London also orders arrivals to spend up to 10 days in self-isolation as rules righten
While the United Kingdom's COVID-19 vaccination drive gathers pace, strict new quarantine rules requiring isolation for up to 10 days for all travelers arriving in the country begin on Monday, in an effort to halt the spread of feared virus variants.
Britain's foreign secretary, Dominic Raab, told the BBC'S The Andrew Marr Showon Sunday that the measures, announced on Friday, would be enforced with fines and that authorities would be stepping up checks on travelers who must self-isolate, while enforcement checks at borders would also be "ramped up".
Passengers must show proof of a negative COVID-19 test taken in the previous 72 hours before traveling, and GPS and facial-recognition technology may be used to check that people are staying in isolation, according to a report in The Times.
Raab said that asking all arrivals to self-isolate in hotels was a "potential measure" the government was keeping under review.
Mutant viruses might be immune to the vaccines Britain has acquired, the government fears, and sources told The Times that ministers are now examining New Zealand's policy of "directed isolation", where everyone arriving is charged for a stay at an airport hotel.
It is understood that the new restrictions will remain in place for a month and follow the emergence of two new novel coronavirus variants from Brazil that have worried authorities. Flights from South America, Portugal and Cape Verde have been banned entirely.
Ten new vaccination centers are due to open in England on Monday as the vaccination drive gains momentum. This adds to seven existing mass vaccination sites across the country, along with 1,000 local surgeries and more than 250 hospitals already providing jabs.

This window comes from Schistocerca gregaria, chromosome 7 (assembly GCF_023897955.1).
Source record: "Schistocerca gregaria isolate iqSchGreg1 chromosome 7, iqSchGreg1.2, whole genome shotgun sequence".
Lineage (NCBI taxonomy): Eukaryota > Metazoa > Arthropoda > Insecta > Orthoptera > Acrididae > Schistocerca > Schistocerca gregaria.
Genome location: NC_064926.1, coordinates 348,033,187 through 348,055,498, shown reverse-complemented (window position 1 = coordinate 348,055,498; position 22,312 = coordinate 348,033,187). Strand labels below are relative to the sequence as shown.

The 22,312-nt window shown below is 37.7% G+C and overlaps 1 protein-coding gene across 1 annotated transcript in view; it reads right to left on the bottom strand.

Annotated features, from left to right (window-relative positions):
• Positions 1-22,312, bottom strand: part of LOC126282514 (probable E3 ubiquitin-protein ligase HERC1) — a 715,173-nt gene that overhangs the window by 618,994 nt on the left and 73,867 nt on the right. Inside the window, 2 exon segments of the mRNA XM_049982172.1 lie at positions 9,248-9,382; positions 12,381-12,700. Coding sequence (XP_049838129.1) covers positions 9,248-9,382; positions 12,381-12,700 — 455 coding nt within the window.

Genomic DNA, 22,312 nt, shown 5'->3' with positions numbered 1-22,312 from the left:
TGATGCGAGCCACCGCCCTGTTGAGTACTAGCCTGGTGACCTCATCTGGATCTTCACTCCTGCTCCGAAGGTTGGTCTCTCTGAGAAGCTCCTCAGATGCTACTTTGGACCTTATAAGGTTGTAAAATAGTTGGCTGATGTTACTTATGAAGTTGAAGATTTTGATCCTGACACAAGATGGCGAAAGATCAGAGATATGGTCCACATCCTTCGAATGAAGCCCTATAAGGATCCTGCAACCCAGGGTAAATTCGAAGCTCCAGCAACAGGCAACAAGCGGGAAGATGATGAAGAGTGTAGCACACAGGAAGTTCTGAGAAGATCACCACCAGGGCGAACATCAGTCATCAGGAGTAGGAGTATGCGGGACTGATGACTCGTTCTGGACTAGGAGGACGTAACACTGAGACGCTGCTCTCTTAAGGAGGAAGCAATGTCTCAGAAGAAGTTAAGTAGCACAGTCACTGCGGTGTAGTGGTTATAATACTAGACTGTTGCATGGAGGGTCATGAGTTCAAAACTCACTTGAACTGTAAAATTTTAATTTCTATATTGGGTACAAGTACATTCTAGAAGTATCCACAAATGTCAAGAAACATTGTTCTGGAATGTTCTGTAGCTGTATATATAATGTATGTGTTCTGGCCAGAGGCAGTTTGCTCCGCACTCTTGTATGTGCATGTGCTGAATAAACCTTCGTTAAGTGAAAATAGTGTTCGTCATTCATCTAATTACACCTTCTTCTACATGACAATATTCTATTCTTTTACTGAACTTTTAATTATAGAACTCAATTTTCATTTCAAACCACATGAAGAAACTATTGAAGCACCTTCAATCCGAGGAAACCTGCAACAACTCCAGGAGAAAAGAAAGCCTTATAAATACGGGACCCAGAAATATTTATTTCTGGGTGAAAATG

The Telegraph has reported that government figures believe "every adult in Britain could be vaccinated by the end of June".
Senior government sources told the paper that the target "could now realistically be achieved" as they plan to vaccinate "4 to 5 million people a week" within months.
However, ministers expressed concern about the government's only official public target, to offer the jab to 14.9 million Britons by Feb 15, "due to manufacturing delays from Pfizer and AstraZeneca".
The Telegraph's source said additional vaccines from Moderna and Johnson &Johnson could help the UK speed up the process "to vaccinate all 54 million adults".
"All over-18s by June — yes," the source was quoted to have said, and added, "It is delivery, delivery, delivery".
The Department of Health and Social Care has said more than 3.5 million people have now been vaccinated in the UK, including 45 percent of those aged 80 and older in England.
Raab said if 88 percent of the most vulnerable groups have received their first jab, as intended, by mid-February, then "if we have succeeded in hitting those targets ... we can start to think about the phased transition out of the national lockdown", which would be in March.
The Times noted that ministers have said privately that they would "resist pressure" from scientists to prolong the harsh restrictions beyond that point.
The chief executive of the National Health Service, Simon Stevens, said on Sunday the vaccination effort is on course to reach 1.5 million doses by the end of this week, which would be 1 million more given than the previous week.
Speaking on the The Andrew Marr Show, Stevens said: "This is a unique event in our 72-year history, it's become glib to talk about this as the worst pandemic in a century, but that is clearly correct. We have got three-quarters more COVID-19 inpatients now then we had in the April peak."
The severe impact of the pandemic on education in the UK remains in focus after university lecturers vowed not to resume "unsafe" face-to-face teaching this academic year, The Guardian reported.
The University and College Union warned that any attempt by the government or universities to reopen campuses in February "will fail" while "staff feel it is unsafe".
Meanwhile, Reuters news agency reported that in France, a curfew to contain the spread of a more infectious variant of the virus was brought forward on Saturday, emptying streets across the nation.
The more transmissible variant, first detected in Britain, is believed to account for about 1 percent of new cases. Fatalities from the virus in France have reached 70,000, the seventh highest toll in the world.